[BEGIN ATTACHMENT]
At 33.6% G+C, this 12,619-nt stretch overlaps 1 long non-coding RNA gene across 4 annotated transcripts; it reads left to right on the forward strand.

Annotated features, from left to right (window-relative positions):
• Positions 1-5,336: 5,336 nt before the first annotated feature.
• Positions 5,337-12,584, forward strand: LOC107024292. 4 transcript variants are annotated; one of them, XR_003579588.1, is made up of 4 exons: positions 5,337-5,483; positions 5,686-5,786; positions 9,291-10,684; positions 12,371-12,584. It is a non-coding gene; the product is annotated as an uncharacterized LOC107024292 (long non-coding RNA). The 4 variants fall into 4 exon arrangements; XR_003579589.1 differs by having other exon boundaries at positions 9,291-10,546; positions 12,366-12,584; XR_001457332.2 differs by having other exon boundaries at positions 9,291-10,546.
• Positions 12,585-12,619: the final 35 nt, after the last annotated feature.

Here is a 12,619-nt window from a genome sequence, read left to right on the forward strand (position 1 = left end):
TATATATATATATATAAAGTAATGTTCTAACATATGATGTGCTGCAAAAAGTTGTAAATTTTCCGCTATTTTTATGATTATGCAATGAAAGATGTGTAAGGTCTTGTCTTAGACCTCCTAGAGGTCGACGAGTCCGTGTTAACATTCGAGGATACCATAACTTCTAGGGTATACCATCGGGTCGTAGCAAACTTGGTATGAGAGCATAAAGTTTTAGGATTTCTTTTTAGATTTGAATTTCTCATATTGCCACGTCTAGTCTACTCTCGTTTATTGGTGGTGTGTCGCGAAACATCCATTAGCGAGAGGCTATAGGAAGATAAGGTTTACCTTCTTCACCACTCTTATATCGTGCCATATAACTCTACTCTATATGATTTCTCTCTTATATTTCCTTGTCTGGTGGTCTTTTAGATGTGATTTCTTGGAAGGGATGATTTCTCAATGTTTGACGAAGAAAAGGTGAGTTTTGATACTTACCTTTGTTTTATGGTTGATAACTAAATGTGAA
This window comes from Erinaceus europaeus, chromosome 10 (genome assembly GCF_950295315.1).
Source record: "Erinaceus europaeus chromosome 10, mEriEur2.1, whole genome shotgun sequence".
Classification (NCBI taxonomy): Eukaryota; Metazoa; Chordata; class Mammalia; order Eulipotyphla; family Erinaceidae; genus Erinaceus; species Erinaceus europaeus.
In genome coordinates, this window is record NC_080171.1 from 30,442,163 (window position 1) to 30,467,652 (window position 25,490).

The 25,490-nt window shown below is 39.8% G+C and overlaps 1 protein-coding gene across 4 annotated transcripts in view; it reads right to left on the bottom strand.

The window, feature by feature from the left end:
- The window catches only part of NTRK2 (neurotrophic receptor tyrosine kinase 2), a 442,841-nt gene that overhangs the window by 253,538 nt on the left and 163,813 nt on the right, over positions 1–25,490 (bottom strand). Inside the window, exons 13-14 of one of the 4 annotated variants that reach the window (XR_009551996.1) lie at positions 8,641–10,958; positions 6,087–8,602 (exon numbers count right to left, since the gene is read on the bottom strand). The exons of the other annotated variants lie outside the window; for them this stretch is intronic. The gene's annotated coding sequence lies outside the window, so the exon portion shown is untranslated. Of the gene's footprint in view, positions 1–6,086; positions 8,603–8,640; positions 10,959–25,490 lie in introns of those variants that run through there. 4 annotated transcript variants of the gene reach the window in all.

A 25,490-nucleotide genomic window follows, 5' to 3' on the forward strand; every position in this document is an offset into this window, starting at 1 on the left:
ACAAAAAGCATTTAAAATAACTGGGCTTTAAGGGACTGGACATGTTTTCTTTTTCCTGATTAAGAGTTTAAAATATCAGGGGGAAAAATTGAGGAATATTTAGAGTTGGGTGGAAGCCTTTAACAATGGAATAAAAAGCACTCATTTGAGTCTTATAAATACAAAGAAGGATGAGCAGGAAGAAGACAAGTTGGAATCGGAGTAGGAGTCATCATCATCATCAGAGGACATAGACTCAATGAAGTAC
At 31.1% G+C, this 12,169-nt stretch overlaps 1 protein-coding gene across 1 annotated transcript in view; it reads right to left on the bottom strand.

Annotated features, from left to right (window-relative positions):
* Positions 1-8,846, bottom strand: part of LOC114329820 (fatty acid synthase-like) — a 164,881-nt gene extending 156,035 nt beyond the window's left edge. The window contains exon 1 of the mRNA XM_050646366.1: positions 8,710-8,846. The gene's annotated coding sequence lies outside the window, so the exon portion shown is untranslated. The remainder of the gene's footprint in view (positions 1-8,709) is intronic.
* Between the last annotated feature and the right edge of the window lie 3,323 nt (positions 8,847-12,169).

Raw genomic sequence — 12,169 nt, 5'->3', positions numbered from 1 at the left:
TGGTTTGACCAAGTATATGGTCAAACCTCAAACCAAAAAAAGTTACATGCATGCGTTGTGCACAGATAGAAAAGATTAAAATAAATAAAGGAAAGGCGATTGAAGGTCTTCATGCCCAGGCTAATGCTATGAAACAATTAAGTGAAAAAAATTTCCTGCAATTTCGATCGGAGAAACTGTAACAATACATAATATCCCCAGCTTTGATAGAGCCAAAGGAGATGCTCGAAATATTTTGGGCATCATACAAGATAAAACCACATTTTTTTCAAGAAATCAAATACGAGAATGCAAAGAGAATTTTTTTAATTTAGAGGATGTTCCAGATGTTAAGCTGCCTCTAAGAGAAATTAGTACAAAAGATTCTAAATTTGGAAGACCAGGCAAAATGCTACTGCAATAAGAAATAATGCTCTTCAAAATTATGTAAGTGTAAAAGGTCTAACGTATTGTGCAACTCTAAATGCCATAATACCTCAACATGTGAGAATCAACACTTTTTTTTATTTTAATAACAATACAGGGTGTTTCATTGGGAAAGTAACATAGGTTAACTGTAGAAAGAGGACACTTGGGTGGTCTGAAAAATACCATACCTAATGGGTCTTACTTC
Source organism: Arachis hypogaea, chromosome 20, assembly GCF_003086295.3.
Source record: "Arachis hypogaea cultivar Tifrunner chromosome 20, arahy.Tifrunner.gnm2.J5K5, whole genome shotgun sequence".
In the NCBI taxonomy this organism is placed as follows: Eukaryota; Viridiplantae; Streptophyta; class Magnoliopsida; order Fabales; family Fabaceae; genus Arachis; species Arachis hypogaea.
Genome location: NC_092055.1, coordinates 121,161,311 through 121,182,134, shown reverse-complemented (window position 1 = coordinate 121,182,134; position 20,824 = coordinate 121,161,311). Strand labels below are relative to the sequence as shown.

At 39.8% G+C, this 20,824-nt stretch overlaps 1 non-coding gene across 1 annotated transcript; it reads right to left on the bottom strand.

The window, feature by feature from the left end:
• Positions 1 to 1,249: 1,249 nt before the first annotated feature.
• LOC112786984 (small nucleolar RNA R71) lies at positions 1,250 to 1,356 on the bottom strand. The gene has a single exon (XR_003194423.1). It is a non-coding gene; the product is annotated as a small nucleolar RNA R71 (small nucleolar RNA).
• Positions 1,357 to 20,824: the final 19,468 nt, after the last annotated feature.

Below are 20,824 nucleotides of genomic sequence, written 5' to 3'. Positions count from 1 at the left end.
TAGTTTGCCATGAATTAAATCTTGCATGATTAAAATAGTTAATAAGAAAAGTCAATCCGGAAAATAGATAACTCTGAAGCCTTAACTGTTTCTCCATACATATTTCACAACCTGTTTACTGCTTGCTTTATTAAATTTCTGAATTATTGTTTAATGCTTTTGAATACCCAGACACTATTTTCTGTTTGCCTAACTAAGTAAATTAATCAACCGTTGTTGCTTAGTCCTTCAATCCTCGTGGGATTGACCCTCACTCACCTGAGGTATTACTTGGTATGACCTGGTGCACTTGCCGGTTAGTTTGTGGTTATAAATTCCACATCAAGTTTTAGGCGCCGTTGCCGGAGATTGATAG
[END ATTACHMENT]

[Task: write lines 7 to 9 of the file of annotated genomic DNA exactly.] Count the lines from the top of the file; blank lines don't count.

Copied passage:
TATATATATATATATAAAGTAATGTTCTAACATATGATGTGCTGCAAAAAGTTGTAAATTTTCCGCTATTTTTATGATTATGCAATGAAAGATGTGTAAGGTCTTGTCTTAGACCTCCTAGAGGTCGACGAGTCCGTGTTAACATTCGAGGATACCATAACTTCTAGGGTATACCATCGGGTCGTAGCAAACTTGGTATGAGAGCATAAAGTTTTAGGATTTCTTTTTAGATTTGAATTTCTCATATTGCCACGTCTAGTCTACTCTCGTTTATTGGTGGTGTGTCGCGAAACATCCATTAGCGAGAGGCTATAGGAAGATAAGGTTTACCTTCTTCACCACTCTTATATCGTGCCATATAACTCTACTCTATATGATTTCTCTCTTATATTTCCTTGTCTGGTGGTCTTTTAGATGTGATTTCTTGGAAGGGATGATTTCTCAATGTTTGACGAAGAAAAGGTGAGTTTTGATACTTACCTTTGTTTTATGGTTGATAACTAAATGTGAA
This window comes from Erinaceus europaeus, chromosome 10 (genome assembly GCF_950295315.1).
Source record: "Erinaceus europaeus chromosome 10, mEriEur2.1, whole genome shotgun sequence".